Illegal shark fins trading and special treatment of gangsters in El Salvador
The government of El Salvador has allegedly offered special treatment to the imprisoned leaders of street gangs in return for halting violence and support in elections for President Nayiby Bukele, according to a media report. Among the favors were better food, removal of repressive guards or reversing the decision to put rival gangs members in the same cells. The secret talks were to be made with leaders of Mara Salvatrucha and Barrio-18.
The activity of armed gangs in Haiti provoked protests in the capital, Port-au-Prince. Gang members are allegedly attacking critics of the government. Dozens of people were kidnapped and killed, including a few of the known opposers of the administration of prime minister’s Joseph Joute. Some of the protesters believe that President Jovenel Moïse is an accomplice in murders because of the impunity of the gangs that target his political opponents.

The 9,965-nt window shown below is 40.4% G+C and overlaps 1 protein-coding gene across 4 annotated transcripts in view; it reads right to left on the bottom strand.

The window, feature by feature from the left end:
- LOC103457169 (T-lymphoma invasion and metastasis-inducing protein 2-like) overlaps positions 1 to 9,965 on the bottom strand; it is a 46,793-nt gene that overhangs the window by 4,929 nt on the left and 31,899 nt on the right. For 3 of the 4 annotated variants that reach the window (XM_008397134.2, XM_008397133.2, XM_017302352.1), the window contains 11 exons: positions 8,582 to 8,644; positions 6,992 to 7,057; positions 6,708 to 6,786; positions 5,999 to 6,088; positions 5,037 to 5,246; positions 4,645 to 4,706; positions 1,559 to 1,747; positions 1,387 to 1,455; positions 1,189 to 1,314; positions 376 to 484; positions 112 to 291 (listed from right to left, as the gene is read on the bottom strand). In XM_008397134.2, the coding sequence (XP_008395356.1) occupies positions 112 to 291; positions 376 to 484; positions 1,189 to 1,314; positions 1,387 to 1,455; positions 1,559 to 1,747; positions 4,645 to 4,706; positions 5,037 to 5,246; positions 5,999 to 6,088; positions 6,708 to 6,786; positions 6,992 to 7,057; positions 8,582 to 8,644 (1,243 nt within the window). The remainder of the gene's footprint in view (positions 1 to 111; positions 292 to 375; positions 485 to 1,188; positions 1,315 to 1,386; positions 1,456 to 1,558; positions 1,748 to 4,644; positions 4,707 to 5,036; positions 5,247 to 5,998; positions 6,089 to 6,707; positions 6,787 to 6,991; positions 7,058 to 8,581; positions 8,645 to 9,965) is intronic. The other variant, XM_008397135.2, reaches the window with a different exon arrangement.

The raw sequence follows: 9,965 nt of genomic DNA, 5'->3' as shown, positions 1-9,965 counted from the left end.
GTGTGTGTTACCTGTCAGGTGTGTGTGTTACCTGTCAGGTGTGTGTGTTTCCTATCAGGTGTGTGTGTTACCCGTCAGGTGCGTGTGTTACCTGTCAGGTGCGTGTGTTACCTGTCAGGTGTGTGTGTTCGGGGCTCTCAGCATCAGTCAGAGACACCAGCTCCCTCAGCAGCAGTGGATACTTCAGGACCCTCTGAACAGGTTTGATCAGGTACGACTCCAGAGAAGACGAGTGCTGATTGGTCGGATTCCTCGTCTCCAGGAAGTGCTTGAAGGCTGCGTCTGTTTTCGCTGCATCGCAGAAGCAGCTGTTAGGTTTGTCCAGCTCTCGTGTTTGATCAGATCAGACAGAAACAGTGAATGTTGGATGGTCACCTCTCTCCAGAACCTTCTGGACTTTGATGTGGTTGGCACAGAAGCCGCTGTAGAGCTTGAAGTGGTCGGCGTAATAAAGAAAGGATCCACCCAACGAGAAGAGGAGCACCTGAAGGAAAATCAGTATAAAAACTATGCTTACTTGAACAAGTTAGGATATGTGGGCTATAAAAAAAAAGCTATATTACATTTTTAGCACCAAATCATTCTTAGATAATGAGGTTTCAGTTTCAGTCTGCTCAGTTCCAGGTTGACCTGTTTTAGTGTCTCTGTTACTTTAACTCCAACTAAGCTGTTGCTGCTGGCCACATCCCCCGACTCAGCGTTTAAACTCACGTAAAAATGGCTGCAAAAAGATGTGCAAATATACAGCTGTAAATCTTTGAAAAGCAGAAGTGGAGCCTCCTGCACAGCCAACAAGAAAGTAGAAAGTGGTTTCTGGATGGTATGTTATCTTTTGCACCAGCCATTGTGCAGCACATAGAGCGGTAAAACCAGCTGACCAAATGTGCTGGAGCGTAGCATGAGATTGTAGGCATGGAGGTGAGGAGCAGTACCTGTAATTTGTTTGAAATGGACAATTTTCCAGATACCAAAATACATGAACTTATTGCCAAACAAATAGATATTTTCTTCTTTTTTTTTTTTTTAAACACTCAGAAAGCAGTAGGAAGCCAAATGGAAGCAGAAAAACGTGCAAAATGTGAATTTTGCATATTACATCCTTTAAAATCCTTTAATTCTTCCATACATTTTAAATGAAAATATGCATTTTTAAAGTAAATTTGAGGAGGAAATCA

Yakuza gangsters are getting old – more than half of yakuza members are at least 50 years old with one in ten being over 70. That comes as an effect of over a decade long police crackdowns, ageing Japanese population, and diminishing benefits from illegal activity that stand in the way of recruitment. Yakuza members are forbidden from opening bank accounts, obtaining a credit card, taking out insurance policies, or even signing a contract for a mobile phone.
American law enforcing agencies dismantled a criminal organization that dealt – among other activities – with illegal wildlife trading. Six tons of shark fins and eighteen bladders of an endangered totoaba fish were confiscated. Both are considered a delicacy in Asian cuisine. Smugglers trafficked fins from Mexico via the USA to Hong Kong. According to the World Wildlife Fund, around 100 million sharks are killed yearly, often to harvest their fins.